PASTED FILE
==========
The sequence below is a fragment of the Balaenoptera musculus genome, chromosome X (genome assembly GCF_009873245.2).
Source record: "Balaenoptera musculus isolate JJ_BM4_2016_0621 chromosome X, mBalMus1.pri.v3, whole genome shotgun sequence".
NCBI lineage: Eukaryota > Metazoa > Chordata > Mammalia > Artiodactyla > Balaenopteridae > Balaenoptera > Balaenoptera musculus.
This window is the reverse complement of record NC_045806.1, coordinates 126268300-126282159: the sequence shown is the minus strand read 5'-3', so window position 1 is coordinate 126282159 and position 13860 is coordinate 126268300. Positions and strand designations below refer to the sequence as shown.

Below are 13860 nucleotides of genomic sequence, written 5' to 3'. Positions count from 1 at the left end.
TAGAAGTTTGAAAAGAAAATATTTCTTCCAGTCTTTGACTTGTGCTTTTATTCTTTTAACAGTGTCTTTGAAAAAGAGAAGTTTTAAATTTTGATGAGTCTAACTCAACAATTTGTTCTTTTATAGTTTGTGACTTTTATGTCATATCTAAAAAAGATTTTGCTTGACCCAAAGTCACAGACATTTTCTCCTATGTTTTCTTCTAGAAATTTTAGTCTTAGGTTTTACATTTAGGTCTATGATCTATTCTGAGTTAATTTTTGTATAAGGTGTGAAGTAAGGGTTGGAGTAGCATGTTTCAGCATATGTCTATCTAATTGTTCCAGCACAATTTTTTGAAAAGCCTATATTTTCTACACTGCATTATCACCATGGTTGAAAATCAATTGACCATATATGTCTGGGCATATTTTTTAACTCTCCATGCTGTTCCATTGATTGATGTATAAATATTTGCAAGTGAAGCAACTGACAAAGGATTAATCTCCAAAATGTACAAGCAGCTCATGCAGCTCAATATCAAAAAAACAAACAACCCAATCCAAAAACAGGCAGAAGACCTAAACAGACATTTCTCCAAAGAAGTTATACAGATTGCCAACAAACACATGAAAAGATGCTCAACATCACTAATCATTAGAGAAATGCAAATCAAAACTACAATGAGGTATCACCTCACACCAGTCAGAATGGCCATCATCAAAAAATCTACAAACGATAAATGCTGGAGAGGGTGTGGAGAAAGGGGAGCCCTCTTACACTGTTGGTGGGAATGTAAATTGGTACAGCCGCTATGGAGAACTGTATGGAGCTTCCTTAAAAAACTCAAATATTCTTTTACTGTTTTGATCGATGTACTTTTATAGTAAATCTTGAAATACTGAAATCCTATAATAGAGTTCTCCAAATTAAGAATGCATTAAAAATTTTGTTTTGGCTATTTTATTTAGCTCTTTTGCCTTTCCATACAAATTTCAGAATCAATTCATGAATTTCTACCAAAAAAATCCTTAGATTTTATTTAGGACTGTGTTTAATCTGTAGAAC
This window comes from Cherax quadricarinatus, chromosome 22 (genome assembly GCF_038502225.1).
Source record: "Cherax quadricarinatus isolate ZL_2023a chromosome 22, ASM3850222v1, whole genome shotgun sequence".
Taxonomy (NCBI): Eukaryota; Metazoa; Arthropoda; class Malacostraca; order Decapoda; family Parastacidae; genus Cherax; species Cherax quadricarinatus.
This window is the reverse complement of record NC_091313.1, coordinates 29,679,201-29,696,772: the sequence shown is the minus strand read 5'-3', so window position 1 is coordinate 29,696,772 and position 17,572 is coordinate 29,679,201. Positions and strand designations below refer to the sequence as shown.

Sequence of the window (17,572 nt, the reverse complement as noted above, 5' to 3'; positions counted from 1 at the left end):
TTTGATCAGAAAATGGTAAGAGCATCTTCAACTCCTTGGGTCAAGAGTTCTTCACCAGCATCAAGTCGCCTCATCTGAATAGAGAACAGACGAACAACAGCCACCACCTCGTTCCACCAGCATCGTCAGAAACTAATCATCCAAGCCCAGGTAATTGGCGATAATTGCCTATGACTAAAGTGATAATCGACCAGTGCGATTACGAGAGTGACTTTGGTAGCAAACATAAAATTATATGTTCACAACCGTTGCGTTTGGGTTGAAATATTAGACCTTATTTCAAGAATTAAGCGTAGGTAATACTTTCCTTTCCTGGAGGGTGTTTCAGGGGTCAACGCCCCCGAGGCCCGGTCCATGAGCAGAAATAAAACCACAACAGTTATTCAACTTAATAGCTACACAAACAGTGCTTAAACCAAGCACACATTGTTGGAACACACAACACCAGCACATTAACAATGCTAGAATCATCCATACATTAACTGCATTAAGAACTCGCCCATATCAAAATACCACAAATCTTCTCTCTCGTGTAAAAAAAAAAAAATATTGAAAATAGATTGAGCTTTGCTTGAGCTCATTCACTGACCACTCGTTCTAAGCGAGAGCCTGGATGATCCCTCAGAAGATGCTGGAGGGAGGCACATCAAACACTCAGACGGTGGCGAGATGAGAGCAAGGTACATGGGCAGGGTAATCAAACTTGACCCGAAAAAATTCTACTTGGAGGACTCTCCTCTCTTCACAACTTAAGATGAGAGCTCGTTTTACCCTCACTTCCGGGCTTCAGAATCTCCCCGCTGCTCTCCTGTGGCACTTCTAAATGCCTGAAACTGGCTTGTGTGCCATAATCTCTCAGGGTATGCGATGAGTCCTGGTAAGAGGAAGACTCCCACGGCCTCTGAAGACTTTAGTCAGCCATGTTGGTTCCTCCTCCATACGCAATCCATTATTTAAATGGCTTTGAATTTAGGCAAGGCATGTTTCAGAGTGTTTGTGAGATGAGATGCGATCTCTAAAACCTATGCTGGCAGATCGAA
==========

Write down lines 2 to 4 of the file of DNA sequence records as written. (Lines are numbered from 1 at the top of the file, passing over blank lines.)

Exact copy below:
Source record: "Balaenoptera musculus isolate JJ_BM4_2016_0621 chromosome X, mBalMus1.pri.v3, whole genome shotgun sequence".
NCBI lineage: Eukaryota > Metazoa > Chordata > Mammalia > Artiodactyla > Balaenopteridae > Balaenoptera > Balaenoptera musculus.
This window is the reverse complement of record NC_045806.1, coordinates 126268300-126282159: the sequence shown is the minus strand read 5'-3', so window position 1 is coordinate 126282159 and position 13860 is coordinate 126268300. Positions and strand designations below refer to the sequence as shown.